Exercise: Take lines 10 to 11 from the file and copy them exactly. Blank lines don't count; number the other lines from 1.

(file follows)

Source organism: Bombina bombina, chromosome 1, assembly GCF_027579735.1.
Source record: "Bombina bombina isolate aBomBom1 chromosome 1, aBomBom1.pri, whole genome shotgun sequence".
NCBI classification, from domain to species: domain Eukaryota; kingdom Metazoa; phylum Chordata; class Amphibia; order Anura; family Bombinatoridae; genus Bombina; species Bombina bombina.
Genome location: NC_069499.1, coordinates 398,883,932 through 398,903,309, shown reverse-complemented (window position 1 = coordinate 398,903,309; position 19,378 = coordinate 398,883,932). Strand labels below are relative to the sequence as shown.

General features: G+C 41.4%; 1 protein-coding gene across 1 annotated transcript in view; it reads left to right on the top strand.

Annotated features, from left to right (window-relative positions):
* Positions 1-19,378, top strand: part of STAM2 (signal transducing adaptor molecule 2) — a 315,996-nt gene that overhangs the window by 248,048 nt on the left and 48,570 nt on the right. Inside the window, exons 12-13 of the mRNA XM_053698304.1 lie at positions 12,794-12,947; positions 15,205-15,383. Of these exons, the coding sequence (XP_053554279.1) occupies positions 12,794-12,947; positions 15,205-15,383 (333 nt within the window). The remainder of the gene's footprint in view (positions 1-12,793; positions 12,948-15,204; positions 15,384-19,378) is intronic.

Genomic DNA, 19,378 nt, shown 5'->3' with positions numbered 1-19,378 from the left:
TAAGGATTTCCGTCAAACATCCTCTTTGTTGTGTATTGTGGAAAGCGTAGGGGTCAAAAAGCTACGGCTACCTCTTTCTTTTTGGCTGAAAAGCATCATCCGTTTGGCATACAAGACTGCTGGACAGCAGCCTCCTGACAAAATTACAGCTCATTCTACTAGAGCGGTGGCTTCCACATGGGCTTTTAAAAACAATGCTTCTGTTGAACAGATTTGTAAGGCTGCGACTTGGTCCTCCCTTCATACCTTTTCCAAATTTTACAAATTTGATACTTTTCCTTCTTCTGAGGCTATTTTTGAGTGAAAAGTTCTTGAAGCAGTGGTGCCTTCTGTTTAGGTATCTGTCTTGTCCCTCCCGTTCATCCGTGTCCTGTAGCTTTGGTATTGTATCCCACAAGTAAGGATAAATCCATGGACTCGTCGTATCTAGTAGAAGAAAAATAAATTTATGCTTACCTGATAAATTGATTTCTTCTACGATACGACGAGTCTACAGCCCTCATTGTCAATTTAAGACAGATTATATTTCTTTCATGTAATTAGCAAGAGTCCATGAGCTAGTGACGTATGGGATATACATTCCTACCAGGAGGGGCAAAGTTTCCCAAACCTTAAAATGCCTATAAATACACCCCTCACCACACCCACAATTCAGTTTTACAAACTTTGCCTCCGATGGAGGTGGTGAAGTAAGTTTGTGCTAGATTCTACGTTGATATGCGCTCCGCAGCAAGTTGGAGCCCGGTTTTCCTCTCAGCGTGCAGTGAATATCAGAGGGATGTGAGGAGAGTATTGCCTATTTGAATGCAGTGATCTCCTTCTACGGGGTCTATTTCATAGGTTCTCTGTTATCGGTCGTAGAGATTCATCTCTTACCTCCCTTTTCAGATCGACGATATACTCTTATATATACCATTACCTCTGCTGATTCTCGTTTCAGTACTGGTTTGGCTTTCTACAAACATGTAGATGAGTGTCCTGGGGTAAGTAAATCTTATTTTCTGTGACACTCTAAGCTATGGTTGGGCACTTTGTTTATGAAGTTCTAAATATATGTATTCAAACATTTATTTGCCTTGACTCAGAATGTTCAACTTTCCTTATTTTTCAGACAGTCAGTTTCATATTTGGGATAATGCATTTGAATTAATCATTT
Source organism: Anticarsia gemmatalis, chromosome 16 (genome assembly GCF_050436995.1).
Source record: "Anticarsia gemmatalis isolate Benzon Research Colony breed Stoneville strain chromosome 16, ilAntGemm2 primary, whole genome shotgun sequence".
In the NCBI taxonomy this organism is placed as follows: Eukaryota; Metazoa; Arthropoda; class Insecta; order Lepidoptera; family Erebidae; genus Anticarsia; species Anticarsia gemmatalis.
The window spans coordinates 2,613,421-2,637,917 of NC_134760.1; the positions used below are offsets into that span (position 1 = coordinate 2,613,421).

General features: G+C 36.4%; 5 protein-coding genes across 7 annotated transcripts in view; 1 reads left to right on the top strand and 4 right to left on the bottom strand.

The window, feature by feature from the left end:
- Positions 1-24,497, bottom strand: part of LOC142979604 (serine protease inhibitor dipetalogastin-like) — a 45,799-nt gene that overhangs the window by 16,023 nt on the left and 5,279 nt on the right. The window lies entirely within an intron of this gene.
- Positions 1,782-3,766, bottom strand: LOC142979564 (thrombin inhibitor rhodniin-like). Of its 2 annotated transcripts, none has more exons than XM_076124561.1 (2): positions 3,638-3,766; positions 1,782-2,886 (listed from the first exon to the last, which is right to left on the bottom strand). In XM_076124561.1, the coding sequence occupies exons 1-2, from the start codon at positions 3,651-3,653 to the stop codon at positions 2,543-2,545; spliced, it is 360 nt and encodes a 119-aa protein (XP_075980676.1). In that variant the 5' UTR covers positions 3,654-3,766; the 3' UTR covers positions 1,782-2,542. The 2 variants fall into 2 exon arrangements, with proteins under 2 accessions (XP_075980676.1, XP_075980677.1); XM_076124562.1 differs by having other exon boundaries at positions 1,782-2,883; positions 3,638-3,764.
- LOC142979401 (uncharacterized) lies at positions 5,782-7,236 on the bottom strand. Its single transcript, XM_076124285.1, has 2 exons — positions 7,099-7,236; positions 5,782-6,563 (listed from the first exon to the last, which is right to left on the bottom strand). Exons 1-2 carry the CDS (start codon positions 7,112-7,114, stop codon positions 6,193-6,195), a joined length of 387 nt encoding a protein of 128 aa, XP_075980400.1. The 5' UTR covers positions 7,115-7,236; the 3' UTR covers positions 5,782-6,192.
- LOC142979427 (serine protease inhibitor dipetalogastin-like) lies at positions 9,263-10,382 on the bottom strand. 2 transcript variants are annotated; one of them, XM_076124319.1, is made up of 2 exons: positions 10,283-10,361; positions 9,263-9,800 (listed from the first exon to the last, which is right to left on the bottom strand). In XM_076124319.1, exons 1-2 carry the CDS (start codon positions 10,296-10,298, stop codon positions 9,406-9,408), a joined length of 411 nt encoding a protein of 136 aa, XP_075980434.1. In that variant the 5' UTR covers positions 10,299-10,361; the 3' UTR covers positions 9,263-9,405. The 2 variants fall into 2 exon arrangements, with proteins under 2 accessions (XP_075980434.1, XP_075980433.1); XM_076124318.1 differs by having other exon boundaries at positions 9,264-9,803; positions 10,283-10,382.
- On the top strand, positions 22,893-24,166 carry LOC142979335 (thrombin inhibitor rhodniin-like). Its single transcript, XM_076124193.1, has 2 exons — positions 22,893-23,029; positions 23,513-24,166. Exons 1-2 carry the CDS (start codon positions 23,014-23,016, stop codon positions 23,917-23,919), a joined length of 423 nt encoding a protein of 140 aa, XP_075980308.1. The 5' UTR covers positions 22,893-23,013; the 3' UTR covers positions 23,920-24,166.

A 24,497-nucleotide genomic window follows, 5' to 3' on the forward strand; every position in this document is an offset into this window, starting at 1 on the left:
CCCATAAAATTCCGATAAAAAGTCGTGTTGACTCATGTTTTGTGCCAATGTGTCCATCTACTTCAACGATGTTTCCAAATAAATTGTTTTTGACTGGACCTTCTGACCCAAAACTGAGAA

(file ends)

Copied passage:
Source organism: Anticarsia gemmatalis, chromosome 16 (genome assembly GCF_050436995.1).
Source record: "Anticarsia gemmatalis isolate Benzon Research Colony breed Stoneville strain chromosome 16, ilAntGemm2 primary, whole genome shotgun sequence".